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dc.contributor.advisorLinscott, Richard
dc.contributor.advisorMachado, Liana
dc.contributor.authorMorton, Sarah
dc.date.available2015-10-21T20:08:48Z
dc.date.copyright2015
dc.identifier.citationMorton, S. (2015). The latent structure of schizotypy: Looking back and moving forward (Thesis, Doctor of Philosophy). University of Otago. Retrieved from http://hdl.handle.net/10523/5984en
dc.identifier.urihttp://hdl.handle.net/10523/5984
dc.description.abstractInvestigations into the latent population structure of schizotypy have largely revealed the existence of a two-class structure, consistent across psychometric and endophenotypic indicators. Such findings provide, at face value, strong support for Meehl’s schizotypy-schizotaxia model, though limitations to this research constrain the opportunities for conclusions to be drawn and implications realised. In the present research, the reliance on a narrow set of psychometric measures and the absence of class validation are explicitly addressed. Undergraduate students (n = 500) completed a range of psychometric, neurocognitive, and behavioural measures and tasks. Across four studies, the latent structure underlying these psychometric and objective indicators was investigated using maximum covariance analysis and consistency tests. In Study 1 a latent general schizotypy class was identified following analysis of Schizotypal Personality Questionnaire item scores (base rate .18). Class membership was significantly associated with family history of psychosis and the frequency of risk alleles. An interpersonal (negative) features class was also identified (base rate .14). In Studies 2 and 3, objective indicators, selected based on their association with schizophrenia liability, did not reveal consistent evidence of latent taxonicity. The combination of objective and psychometric indicators in Study 4 indicated latent continuity also. The results reported here provide evidence of a distinction between schizotypal and non-schizotypal individuals, when assessed at the level of phenotypic presentation. Failure to reveal this structure with multimodal indicators, however, has implications largely for the ways in which latent structure is investigated.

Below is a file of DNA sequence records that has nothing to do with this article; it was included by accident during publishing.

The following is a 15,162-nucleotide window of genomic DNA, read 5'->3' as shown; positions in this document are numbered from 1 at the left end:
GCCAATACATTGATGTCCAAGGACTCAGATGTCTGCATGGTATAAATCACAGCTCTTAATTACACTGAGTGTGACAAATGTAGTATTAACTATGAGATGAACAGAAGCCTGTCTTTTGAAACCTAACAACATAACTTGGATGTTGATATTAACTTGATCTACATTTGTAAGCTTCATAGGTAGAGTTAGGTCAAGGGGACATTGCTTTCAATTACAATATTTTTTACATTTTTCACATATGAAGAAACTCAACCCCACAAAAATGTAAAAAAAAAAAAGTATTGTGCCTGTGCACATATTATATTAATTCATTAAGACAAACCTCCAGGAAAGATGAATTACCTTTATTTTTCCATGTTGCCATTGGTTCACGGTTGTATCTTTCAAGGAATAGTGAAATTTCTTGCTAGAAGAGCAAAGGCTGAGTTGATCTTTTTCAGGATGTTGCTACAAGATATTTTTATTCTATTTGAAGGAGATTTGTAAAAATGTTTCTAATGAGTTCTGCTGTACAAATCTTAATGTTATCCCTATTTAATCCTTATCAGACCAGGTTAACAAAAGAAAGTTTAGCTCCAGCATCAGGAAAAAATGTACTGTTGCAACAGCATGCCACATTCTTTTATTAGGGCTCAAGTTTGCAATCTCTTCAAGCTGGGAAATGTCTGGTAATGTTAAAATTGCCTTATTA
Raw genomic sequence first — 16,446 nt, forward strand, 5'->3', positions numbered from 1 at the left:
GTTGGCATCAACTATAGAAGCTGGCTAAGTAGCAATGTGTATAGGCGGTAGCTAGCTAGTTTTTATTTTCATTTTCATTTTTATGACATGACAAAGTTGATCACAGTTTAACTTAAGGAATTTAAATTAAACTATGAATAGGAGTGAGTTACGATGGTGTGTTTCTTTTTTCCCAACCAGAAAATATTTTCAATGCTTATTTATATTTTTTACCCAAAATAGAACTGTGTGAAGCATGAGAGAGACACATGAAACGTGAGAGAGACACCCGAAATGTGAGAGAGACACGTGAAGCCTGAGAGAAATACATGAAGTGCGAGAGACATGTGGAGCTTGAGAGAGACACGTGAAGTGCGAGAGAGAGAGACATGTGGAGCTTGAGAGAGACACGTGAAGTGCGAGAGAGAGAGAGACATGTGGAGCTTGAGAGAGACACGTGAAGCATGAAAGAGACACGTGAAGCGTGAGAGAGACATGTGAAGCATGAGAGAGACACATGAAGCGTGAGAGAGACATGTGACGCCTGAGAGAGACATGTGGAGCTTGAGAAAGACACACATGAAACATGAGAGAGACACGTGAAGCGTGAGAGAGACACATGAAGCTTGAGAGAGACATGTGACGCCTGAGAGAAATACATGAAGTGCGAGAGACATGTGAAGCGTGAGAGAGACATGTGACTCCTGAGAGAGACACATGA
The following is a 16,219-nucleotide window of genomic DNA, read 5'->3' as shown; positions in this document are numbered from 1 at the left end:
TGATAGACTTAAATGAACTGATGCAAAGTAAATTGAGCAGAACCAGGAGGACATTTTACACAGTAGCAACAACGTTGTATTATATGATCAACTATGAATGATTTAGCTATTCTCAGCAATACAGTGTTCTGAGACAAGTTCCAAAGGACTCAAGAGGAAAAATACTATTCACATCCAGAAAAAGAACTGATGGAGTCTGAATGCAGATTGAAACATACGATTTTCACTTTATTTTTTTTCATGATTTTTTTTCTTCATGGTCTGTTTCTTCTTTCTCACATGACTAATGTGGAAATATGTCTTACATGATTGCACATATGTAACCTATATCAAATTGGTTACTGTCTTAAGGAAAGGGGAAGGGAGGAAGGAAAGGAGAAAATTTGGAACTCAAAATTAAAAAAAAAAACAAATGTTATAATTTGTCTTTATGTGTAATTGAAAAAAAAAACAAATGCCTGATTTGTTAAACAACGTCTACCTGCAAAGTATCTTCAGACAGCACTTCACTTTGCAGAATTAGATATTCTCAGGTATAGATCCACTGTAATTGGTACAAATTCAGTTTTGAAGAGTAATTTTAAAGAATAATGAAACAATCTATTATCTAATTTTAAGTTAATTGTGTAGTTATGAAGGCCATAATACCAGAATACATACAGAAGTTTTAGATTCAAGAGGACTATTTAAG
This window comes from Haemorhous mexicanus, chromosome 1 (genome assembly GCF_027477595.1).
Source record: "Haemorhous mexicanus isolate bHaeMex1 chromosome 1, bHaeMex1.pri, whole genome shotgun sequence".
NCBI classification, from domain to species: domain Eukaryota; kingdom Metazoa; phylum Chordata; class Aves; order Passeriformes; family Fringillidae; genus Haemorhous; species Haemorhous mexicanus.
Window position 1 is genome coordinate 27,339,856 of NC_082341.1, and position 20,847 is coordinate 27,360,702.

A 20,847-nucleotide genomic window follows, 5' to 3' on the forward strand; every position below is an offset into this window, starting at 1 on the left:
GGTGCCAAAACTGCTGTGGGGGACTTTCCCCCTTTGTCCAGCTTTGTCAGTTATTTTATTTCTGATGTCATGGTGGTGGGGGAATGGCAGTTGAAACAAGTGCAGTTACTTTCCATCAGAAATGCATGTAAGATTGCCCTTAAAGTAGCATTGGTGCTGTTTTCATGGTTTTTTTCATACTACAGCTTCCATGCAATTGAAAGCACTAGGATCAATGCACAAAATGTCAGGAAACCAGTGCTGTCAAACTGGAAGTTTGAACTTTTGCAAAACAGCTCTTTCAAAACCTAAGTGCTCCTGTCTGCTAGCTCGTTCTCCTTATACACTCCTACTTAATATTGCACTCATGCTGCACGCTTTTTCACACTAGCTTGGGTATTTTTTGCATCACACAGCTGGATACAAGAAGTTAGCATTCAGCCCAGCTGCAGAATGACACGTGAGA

dc.language.isoen
dc.publisherUniversity of Otago
dc.rightsAll items in OUR Archive are provided for private study and research purposes and are protected by copyright with all rights reserved unless otherwise indicated.
dc.subjectschizotypy
dc.subjectschizophrenia
dc.subjecttaxometric
dc.subjectlatent
dc.subjectstructure
dc.titleThe latent structure of schizotypy: Looking back and moving forward
dc.typeThesis
dc.date.updated2015-10-21T06:50:03Z
dc.language.rfc3066en
thesis.degree.disciplinePsychology
thesis.degree.nameDoctor of Philosophy
thesis.degree.grantorUniversity of Otago
thesis.degree.levelDoctoral
otago.interloanno
otago.openaccessAbstract Only
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